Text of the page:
Introduction to Metabolic Syndrome

About 30 percent of adults in the U.S. and 25 percent of adults around the world have metabolic syndrome, also known as Syndrome X. What is this medical condition, and how is it related to obesity?
Introduction to Metabolic Syndrome

Metabolic Syndrome, sometimes called Insulin Resistance Syndrome or Syndrome X, is a medical condition characterized by a cluster of health-related findings. People with metabolic syndrome are more likely to have (or develop) a variety of diseases, including atherosclerotic heart disease, high blood pressure, type 2 diabetes, polycystic ovary syndrome and blood clots.1 Metabolic syndrome has also been linked with gout and nonalcoholic fatty liver disease.2 Obesity is the primary cause.

Risk Factors
According to the National Institutes of Health (NIH) and International Diabetes Federation (IDF) diagnostic criteria, metabolic syndrome is identified when three of the five risk factors are present:

  1. Abdominal obesity, defined as a waist circumference of more than 40 inches in men or 35 inches in women.
  2. Blood triglyceride levels that are 150 milligrams per deciliter (150 mg/dL) or higher.
  3. High Density Lipoprotein (HDL) Cholesterol levels of less than 40 mg/dL in men or 50 mg/dL in women.
  4. Blood pressure that is 130/85 mmHg (millimeters of Mercury) or higher.
  5. Fasting blood glucose level of 100-110 mg/dL or higher.3,4

Metabolic syndrome is common in the United States and throughout the world. Diagnostic factors that are behind the high prevalence include the presence of high blood pressure, abdominal obesity and elevated blood triglyceride levels.5

Metabolic syndrome is also found in adolescents. In the U.S., it is estimated that 6-7% of adolescents fit the diagnostic criteria for metabolic syndrome. The syndrome is found significantly more often in boys than girls.6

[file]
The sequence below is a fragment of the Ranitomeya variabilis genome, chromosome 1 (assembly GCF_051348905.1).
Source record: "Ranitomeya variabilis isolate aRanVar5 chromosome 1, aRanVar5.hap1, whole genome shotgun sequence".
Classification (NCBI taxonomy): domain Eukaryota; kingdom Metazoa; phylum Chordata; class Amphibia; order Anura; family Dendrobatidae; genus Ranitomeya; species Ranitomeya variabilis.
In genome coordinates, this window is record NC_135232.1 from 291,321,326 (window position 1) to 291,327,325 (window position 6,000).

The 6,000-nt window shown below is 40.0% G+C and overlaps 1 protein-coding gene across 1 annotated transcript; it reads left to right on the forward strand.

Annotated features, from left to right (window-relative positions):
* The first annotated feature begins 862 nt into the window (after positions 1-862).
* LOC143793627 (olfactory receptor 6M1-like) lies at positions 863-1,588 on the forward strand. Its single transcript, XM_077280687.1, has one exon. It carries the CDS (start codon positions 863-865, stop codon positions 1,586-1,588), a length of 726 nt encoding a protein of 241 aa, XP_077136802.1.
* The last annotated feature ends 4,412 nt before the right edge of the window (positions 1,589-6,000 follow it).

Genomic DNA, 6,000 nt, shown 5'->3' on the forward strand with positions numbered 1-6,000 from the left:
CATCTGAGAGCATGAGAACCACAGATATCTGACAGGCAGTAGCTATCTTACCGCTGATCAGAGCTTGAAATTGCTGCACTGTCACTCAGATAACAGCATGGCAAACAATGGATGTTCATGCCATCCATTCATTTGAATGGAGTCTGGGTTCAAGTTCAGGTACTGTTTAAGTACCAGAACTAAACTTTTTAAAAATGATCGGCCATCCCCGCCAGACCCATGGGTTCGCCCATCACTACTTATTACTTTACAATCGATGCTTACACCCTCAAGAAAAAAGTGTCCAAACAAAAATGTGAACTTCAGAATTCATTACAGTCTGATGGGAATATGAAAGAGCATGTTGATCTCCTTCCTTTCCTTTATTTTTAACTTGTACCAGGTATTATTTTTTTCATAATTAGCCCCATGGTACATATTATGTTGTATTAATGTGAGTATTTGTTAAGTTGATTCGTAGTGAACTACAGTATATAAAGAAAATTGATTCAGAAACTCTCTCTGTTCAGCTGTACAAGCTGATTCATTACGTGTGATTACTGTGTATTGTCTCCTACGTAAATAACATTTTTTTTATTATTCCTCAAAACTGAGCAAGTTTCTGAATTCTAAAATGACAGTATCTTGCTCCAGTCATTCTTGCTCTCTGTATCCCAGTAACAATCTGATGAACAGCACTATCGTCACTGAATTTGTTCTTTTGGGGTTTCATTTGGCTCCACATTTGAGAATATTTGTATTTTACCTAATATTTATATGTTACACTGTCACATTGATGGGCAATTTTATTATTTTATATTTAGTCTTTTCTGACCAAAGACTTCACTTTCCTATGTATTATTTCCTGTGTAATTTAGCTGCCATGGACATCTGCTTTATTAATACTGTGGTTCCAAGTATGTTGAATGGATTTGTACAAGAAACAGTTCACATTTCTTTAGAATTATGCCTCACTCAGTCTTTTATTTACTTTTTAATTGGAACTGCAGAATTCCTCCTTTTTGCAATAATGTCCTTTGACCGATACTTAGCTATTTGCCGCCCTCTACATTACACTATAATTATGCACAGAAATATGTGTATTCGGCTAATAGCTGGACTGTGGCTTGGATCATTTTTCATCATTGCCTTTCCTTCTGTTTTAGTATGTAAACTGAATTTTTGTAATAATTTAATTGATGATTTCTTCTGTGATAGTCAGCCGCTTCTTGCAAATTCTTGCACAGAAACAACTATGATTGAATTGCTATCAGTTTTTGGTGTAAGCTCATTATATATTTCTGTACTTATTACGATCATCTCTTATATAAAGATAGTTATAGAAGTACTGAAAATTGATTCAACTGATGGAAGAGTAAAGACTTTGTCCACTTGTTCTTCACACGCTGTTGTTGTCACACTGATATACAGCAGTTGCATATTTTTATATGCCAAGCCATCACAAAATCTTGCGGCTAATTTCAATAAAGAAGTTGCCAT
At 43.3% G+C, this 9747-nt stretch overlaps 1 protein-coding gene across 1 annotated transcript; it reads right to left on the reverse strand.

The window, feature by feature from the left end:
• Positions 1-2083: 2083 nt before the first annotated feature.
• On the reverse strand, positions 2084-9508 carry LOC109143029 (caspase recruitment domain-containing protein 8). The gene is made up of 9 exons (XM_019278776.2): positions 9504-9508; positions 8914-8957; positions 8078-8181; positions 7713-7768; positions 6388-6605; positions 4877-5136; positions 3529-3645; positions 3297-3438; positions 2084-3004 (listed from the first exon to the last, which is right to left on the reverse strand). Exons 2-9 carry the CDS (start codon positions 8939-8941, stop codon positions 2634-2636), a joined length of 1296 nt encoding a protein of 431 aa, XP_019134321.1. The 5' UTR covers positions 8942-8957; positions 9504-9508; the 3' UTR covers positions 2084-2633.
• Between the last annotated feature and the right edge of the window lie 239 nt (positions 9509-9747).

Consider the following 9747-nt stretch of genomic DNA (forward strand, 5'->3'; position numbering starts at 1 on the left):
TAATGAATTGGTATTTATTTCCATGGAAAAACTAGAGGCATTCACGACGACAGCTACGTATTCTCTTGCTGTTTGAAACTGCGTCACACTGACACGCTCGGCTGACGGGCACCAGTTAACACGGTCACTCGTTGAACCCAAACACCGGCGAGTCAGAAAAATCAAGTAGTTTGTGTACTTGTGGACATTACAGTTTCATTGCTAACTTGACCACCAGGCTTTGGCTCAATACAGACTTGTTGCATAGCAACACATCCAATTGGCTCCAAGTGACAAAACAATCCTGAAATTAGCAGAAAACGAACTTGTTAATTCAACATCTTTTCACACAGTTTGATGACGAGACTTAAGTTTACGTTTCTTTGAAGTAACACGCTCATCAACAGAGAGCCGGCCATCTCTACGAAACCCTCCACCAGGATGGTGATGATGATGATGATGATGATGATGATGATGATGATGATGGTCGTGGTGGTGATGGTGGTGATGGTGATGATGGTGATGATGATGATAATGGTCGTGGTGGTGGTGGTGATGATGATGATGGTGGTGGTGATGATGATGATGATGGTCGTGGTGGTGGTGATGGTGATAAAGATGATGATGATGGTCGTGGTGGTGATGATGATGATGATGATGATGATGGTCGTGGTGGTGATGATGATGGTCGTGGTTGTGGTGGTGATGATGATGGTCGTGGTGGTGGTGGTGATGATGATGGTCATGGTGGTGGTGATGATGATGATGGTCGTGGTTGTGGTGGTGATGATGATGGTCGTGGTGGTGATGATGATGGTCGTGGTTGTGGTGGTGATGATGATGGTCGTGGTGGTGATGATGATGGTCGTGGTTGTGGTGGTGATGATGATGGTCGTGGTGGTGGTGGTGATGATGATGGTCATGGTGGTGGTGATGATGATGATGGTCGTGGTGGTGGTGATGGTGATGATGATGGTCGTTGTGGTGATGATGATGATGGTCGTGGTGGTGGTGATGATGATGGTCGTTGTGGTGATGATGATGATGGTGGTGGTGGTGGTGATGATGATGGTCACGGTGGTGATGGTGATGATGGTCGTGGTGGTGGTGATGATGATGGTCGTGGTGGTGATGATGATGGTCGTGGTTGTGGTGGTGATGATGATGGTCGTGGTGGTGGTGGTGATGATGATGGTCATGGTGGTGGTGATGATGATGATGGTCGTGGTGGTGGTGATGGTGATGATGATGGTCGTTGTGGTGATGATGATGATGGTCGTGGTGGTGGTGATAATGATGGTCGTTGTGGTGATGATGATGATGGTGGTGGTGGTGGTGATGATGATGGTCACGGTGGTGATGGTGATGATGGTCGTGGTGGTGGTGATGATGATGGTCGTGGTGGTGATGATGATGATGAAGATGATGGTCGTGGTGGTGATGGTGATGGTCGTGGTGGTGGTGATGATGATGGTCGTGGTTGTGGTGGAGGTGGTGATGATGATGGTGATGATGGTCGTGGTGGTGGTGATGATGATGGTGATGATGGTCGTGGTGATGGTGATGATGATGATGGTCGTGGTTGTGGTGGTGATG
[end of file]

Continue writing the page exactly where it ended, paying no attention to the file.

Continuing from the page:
Link to Obesity
As weight increases, so does the likelihood of having metabolic syndrome. In a study done in Italy, metabolic syndrome was found in 53% of the people who were obese. In this group, the likelihood of having metabolic syndrome increased with age and was less likely to occur among those who followed a structured exercise regimen.7

Treatment for Metabolic Syndrome
Medical monitoring by a health care professional is important for people with metabolic syndrome. Lifestyle change is the primary treatment for this condition. All five components of metabolic syndrome are improved with weight loss and exercise.

For those with an elevated fasting glucose level, there is good evidence that eating a diet rich in fiber and low in saturated fat, along with regular physical activity and weight loss, is helpful in preventing the development of diabetes. Those who exercise the most gain the most benefit. In addition, nonalcoholic fatty liver disease and polycystic ovary syndrome improve with lifestyle modification.8

The Weight Watchers Approach
The lifestyle changes recommended to treat metabolic syndrome are built into the Weight Watchers approach. The food plan encourages making food choices that are rich in fiber and low in saturated fat. The PointsPlus Activity System provides a way to make regular exercise a part of daily life.

View footnotes

This content is reviewed regularly. Last updated June 10, 2011.

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FOOTNOTES

1Smith DO, LeRoith D. Insulin resistance syndrome, pre-diabetes, and the prevention of type 2 diabetes mellitus. Clin Cornerstone. 2004;6(2):7-6.

2Daskalopoulou SS, Mikhailidis DP, Elisaf M. Prevention and treatment of the metabolic syndrome. Angiology. 2004 Nov-Dec;55(6):589-612.

3National Cholesterol Education Program (NCEP) Expert Panel on Detection, Evaluation, and Treatment of High Blood Cholesterol in Adults (Adult Treatment Panel III). Third Report of the National Cholesterol Education Program (NCEP) Expert Panel on Detection, Evaluation, and Treatment of High Blood Cholesterol in Adults (Adult Treatment Panel III). Circulation. 2002 Dec 17;106(25):3143-421.

4The International Diabetes Federation consensus worldwide definition of the Metabolic syndrome. 2006.

5Mozumdar A, Liguori G. Persistent increase of prevalence of metabolic syndrome among U.S. adults: NHANES III to NHANES 1999-2006. Diabetes Care. 2011 Jan;34(1):216-9.

6Duncan GE, Li SM, Zhou XH. Prevalence and trends of a metabolic syndrome phenotype among U.S. Adolescents, 1999-2000. Diabetes Care. 2004 Oct;27(10):2438-43.

7Marchesini G, Melchionda N, Apolone G, Cuzzolaro M, Mannucci E, Corica F, Grossi E; QUOVADIS Study Group. The metabolic syndrome in treatment-seeking obese persons. Metabolism. 2004 Apr;53(4):435-40..

8Wagh A, Stone NJ. Treatment of metabolic syndrome. Expert Rev Cardiovasc Ther. 2004 Mar;2(2):213-28.

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